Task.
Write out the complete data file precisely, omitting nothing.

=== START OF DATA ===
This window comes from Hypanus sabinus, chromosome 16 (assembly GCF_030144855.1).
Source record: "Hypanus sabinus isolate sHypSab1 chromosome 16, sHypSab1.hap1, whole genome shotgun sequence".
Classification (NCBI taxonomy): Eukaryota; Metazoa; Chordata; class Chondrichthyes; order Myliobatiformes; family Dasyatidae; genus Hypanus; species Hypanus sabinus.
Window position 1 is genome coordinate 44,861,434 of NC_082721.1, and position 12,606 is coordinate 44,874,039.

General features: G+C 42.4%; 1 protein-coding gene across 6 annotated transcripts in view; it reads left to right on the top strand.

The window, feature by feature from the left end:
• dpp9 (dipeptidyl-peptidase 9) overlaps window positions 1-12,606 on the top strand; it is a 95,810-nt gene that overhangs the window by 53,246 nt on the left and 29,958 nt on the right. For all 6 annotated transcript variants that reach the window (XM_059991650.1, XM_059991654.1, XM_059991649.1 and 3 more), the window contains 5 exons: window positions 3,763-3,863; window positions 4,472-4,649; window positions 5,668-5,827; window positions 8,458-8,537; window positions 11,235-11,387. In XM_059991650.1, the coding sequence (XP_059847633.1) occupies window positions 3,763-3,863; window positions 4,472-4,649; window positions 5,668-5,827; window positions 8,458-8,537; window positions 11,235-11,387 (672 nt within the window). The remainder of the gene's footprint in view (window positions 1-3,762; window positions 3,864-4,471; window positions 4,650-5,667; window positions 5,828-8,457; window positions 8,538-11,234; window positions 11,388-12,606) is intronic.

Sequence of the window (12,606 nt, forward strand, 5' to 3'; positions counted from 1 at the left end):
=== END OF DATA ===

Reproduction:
This window comes from Hypanus sabinus, chromosome 16 (assembly GCF_030144855.1).
Source record: "Hypanus sabinus isolate sHypSab1 chromosome 16, sHypSab1.hap1, whole genome shotgun sequence".
Classification (NCBI taxonomy): Eukaryota; Metazoa; Chordata; class Chondrichthyes; order Myliobatiformes; family Dasyatidae; genus Hypanus; species Hypanus sabinus.
Window position 1 is genome coordinate 44,861,434 of NC_082721.1, and position 12,606 is coordinate 44,874,039.

General features: G+C 42.4%; 1 protein-coding gene across 6 annotated transcripts in view; it reads left to right on the top strand.

The window, feature by feature from the left end:
• dpp9 (dipeptidyl-peptidase 9) overlaps window positions 1-12,606 on the top strand; it is a 95,810-nt gene that overhangs the window by 53,246 nt on the left and 29,958 nt on the right. For all 6 annotated transcript variants that reach the window (XM_059991650.1, XM_059991654.1, XM_059991649.1 and 3 more), the window contains 5 exons: window positions 3,763-3,863; window positions 4,472-4,649; window positions 5,668-5,827; window positions 8,458-8,537; window positions 11,235-11,387. In XM_059991650.1, the coding sequence (XP_059847633.1) occupies window positions 3,763-3,863; window positions 4,472-4,649; window positions 5,668-5,827; window positions 8,458-8,537; window positions 11,235-11,387 (672 nt within the window). The remainder of the gene's footprint in view (window positions 1-3,762; window positions 3,864-4,471; window positions 4,650-5,667; window positions 5,828-8,457; window positions 8,538-11,234; window positions 11,388-12,606) is intronic.

Sequence of the window (12,606 nt, forward strand, 5' to 3'; positions counted from 1 at the left end):